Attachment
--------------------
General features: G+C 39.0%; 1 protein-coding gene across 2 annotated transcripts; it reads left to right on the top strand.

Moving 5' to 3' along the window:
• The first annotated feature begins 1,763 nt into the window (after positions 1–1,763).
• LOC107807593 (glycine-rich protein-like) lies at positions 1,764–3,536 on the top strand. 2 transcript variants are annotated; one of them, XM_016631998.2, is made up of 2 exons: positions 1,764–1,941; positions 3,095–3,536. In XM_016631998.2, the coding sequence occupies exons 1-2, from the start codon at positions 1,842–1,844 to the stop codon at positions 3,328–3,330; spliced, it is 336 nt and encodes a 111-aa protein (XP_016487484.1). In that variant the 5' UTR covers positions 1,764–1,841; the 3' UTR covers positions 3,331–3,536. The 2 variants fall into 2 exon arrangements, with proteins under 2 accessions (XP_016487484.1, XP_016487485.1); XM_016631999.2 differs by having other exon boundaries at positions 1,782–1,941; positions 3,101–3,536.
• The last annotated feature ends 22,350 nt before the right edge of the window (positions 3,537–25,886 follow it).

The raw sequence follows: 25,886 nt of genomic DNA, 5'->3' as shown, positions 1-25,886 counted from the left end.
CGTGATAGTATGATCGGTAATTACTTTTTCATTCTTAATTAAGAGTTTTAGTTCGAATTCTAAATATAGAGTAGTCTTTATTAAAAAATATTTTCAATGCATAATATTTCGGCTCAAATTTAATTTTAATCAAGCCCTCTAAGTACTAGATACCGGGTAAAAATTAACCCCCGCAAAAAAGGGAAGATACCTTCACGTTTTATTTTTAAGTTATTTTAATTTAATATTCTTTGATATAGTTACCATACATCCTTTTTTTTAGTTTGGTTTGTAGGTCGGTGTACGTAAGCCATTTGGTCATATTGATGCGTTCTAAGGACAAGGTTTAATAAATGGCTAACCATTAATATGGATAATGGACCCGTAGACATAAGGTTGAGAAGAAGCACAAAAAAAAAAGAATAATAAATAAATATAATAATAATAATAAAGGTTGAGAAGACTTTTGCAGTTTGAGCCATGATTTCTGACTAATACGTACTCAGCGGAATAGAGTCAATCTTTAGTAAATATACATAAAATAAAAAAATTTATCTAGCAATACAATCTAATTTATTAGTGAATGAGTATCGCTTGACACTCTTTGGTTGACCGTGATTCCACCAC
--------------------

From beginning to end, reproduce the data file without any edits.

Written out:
General features: G+C 39.0%; 1 protein-coding gene across 2 annotated transcripts; it reads left to right on the top strand.

Moving 5' to 3' along the window:
• The first annotated feature begins 1,763 nt into the window (after positions 1–1,763).
• LOC107807593 (glycine-rich protein-like) lies at positions 1,764–3,536 on the top strand. 2 transcript variants are annotated; one of them, XM_016631998.2, is made up of 2 exons: positions 1,764–1,941; positions 3,095–3,536. In XM_016631998.2, the coding sequence occupies exons 1-2, from the start codon at positions 1,842–1,844 to the stop codon at positions 3,328–3,330; spliced, it is 336 nt and encodes a 111-aa protein (XP_016487484.1). In that variant the 5' UTR covers positions 1,764–1,841; the 3' UTR covers positions 3,331–3,536. The 2 variants fall into 2 exon arrangements, with proteins under 2 accessions (XP_016487484.1, XP_016487485.1); XM_016631999.2 differs by having other exon boundaries at positions 1,782–1,941; positions 3,101–3,536.
• The last annotated feature ends 22,350 nt before the right edge of the window (positions 3,537–25,886 follow it).

The raw sequence follows: 25,886 nt of genomic DNA, 5'->3' as shown, positions 1-25,886 counted from the left end.
CGTGATAGTATGATCGGTAATTACTTTTTCATTCTTAATTAAGAGTTTTAGTTCGAATTCTAAATATAGAGTAGTCTTTATTAAAAAATATTTTCAATGCATAATATTTCGGCTCAAATTTAATTTTAATCAAGCCCTCTAAGTACTAGATACCGGGTAAAAATTAACCCCCGCAAAAAAGGGAAGATACCTTCACGTTTTATTTTTAAGTTATTTTAATTTAATATTCTTTGATATAGTTACCATACATCCTTTTTTTTAGTTTGGTTTGTAGGTCGGTGTACGTAAGCCATTTGGTCATATTGATGCGTTCTAAGGACAAGGTTTAATAAATGGCTAACCATTAATATGGATAATGGACCCGTAGACATAAGGTTGAGAAGAAGCACAAAAAAAAAAGAATAATAAATAAATATAATAATAATAATAAAGGTTGAGAAGACTTTTGCAGTTTGAGCCATGATTTCTGACTAATACGTACTCAGCGGAATAGAGTCAATCTTTAGTAAATATACATAAAATAAAAAAATTTATCTAGCAATACAATCTAATTTATTAGTGAATGAGTATCGCTTGACACTCTTTGGTTGACCGTGATTCCACCAC